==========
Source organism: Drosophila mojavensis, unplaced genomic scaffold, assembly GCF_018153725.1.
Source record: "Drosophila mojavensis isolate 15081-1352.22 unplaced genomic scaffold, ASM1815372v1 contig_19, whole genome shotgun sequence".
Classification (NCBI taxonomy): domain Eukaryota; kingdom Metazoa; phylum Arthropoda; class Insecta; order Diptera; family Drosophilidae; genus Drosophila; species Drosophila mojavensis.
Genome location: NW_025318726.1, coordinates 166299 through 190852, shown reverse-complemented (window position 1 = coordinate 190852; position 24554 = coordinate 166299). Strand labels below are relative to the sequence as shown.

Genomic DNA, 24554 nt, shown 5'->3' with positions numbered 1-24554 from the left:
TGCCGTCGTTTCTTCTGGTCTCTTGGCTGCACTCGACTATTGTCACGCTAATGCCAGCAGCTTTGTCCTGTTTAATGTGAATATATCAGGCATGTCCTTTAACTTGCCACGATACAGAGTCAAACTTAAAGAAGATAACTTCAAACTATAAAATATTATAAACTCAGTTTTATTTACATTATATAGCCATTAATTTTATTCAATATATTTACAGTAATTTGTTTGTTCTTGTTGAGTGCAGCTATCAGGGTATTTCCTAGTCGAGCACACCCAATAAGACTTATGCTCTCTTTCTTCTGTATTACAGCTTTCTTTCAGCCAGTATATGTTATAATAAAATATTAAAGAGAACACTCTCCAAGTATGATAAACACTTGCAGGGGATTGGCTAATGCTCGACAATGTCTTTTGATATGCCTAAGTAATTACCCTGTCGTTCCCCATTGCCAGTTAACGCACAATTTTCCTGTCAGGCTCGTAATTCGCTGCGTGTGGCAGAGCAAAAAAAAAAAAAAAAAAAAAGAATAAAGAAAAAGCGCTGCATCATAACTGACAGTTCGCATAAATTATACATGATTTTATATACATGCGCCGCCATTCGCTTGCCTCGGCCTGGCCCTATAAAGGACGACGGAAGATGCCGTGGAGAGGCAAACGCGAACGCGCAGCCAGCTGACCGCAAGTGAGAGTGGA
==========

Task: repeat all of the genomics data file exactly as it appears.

Source organism: Drosophila mojavensis, unplaced genomic scaffold, assembly GCF_018153725.1.
Source record: "Drosophila mojavensis isolate 15081-1352.22 unplaced genomic scaffold, ASM1815372v1 contig_19, whole genome shotgun sequence".
Classification (NCBI taxonomy): domain Eukaryota; kingdom Metazoa; phylum Arthropoda; class Insecta; order Diptera; family Drosophilidae; genus Drosophila; species Drosophila mojavensis.
Genome location: NW_025318726.1, coordinates 166299 through 190852, shown reverse-complemented (window position 1 = coordinate 190852; position 24554 = coordinate 166299). Strand labels below are relative to the sequence as shown.

Genomic DNA, 24554 nt, shown 5'->3' with positions numbered 1-24554 from the left:
TGCCGTCGTTTCTTCTGGTCTCTTGGCTGCACTCGACTATTGTCACGCTAATGCCAGCAGCTTTGTCCTGTTTAATGTGAATATATCAGGCATGTCCTTTAACTTGCCACGATACAGAGTCAAACTTAAAGAAGATAACTTCAAACTATAAAATATTATAAACTCAGTTTTATTTACATTATATAGCCATTAATTTTATTCAATATATTTACAGTAATTTGTTTGTTCTTGTTGAGTGCAGCTATCAGGGTATTTCCTAGTCGAGCACACCCAATAAGACTTATGCTCTCTTTCTTCTGTATTACAGCTTTCTTTCAGCCAGTATATGTTATAATAAAATATTAAAGAGAACACTCTCCAAGTATGATAAACACTTGCAGGGGATTGGCTAATGCTCGACAATGTCTTTTGATATGCCTAAGTAATTACCCTGTCGTTCCCCATTGCCAGTTAACGCACAATTTTCCTGTCAGGCTCGTAATTCGCTGCGTGTGGCAGAGCAAAAAAAAAAAAAAAAAAAAAGAATAAAGAAAAAGCGCTGCATCATAACTGACAGTTCGCATAAATTATACATGATTTTATATACATGCGCCGCCATTCGCTTGCCTCGGCCTGGCCCTATAAAGGACGACGGAAGATGCCGTGGAGAGGCAAACGCGAACGCGCAGCCAGCTGACCGCAAGTGAGAGTGGA